Erbalunga or Erbalonga is an ancient fishing village on Cap Corse, in the municipality of Brando in the French department of Haute-Corse, Corsica. The village of Erbalonga is the most northerly coastal settlement of Cap Corse, with vertiginous roads and sloping maquis beyond.
The region of Cap Corse has been occupied since antiquity—the geographer Ptolemy called it the "Sacred Promontory" (sacrem promontorium). In medieval times, Erbalunga began exporting wine and olive oil from the 11th century, becoming more important as a trading centre than Ajaccio or Bastia. As nobles from Genoa and Pisa vied between themselves for financial control over Corsica, a fortress was built at Erbalunga; it was granted a fiefdom in 1438, on the death of the nobleman Mathieu de Gentile, ruled over by the de Gentile family in their palazzo on the main square (Place Charles de Gaulle). In the 1550s, following long-standing internecine disputes, the de Gentile family lost control of Cap Corse, with French troops destroying the port in 1557. The site still dominates the surviving 16th-century Genoese Torra d'Erbalunga, set on a rock below the sea. The partially ruined tower bears a plaque dated 1561 and is listed as a French historical monument.
Modern Erbalunga comprises the quarters of Poggiolo and Curcianella to the south together with Foce and Sicolu to the north. The historic quarters have the Corsican names Calellu, Torre, Cima, Trave, Scalu, Casanova, Piandifora and Concia. With old stone-walled houses built directly on to the harbour and plain, laurel and palm trees shading its flowered squares, Erbalunga retains the character and charm of a small fishing port. Nevertheless, from the 12th to the 18th century, it was one of the main ports of Corsica. During the 1930s, the port became an artists' colony, nicknamed the Collioure du Cap, with painters attracted by its fishing boats and vibrant colours.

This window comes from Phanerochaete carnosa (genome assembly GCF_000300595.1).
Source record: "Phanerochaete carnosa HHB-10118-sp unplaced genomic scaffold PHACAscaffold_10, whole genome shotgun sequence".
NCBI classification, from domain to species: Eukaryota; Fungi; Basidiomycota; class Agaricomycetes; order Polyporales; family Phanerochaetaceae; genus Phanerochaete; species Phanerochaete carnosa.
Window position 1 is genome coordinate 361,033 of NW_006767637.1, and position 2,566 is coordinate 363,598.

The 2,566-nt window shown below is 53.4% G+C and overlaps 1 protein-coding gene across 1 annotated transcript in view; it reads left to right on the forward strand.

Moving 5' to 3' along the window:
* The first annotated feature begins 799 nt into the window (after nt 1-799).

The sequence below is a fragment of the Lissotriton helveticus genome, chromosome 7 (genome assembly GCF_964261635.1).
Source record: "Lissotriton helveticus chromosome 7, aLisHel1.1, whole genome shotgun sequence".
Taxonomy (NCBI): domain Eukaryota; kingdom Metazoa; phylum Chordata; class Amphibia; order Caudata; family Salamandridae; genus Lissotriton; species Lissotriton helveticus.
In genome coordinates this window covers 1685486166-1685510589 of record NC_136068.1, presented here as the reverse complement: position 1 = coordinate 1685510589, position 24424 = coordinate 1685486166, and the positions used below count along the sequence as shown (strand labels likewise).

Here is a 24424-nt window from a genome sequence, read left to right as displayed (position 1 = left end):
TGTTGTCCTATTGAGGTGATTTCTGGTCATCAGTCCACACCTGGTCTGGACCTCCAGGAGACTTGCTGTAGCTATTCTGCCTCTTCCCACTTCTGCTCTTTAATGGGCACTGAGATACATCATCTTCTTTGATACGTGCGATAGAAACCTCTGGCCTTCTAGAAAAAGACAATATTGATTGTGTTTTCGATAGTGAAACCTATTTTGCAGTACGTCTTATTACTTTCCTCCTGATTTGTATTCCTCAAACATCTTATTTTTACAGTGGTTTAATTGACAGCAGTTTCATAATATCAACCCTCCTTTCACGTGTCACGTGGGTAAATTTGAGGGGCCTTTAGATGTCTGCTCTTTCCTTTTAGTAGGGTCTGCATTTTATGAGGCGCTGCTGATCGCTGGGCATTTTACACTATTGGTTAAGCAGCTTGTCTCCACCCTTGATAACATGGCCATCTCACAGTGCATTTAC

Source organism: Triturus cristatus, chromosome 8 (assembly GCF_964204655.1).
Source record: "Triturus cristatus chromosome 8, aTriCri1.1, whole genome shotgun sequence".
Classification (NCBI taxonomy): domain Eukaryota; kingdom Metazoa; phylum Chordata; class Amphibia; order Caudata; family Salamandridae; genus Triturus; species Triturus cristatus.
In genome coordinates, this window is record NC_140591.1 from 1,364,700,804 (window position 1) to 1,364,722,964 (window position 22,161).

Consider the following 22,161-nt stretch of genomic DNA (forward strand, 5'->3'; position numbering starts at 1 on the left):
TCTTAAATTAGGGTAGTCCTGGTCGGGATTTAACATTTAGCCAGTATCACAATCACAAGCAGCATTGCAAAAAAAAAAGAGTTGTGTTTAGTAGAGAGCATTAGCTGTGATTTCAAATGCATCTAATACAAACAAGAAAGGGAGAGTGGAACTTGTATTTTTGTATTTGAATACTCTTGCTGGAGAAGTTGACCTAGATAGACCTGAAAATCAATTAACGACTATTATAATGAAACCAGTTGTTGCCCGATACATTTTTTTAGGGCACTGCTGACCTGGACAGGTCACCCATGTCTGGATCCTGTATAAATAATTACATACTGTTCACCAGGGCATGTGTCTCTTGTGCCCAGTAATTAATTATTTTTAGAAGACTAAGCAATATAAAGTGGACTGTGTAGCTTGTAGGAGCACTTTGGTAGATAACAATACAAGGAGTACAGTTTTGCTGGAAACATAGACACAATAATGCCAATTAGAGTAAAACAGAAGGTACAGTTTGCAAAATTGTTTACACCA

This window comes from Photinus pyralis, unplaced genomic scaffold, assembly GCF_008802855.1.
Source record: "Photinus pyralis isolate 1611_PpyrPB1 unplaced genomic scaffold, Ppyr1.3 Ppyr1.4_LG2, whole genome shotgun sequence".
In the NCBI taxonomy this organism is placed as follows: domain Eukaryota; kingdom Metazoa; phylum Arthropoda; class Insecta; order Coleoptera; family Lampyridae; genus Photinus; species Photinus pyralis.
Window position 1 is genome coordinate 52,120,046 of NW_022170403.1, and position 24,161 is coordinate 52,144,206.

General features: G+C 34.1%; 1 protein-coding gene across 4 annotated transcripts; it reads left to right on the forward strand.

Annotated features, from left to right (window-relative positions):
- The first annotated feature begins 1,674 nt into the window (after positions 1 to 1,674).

The village church of St Erasmus, the patron saint of sailors, has a baroque facade. In the chapel adjacent to the church are 14th-century frescoes, depicting St Catherine and Christ. The frescoes are also designated as French historical monuments. The harbour provides shelter for the chapel of the "Madona del Carmine" and its cemetery. Religious events, centred on St Erasmus, include the carrying of the Cross by penitents on Good Friday—a ceremony called Cerca, originating from an ancient fertility rite—and a procession celebrating his saint's day (2 June) with a blessing of the sea. In August there is a regular music festival (Festival de Musique d'Erbalunga) with open-air concerts in the main square.
To the north of Erbalunga, in the Cintulino district, is the Benedictine monastery of the Holy Sacrament (Monastère des Bénédictines du Saint-Sacrement) for nuns, founded in 1862. The convent church was constructed between 1883 and 1887 and dedicated to the Eucharistic Heart of Jesus. The associated girls boarding school operated between 1899 and 1963. The monastery was converted into an institute in 1951.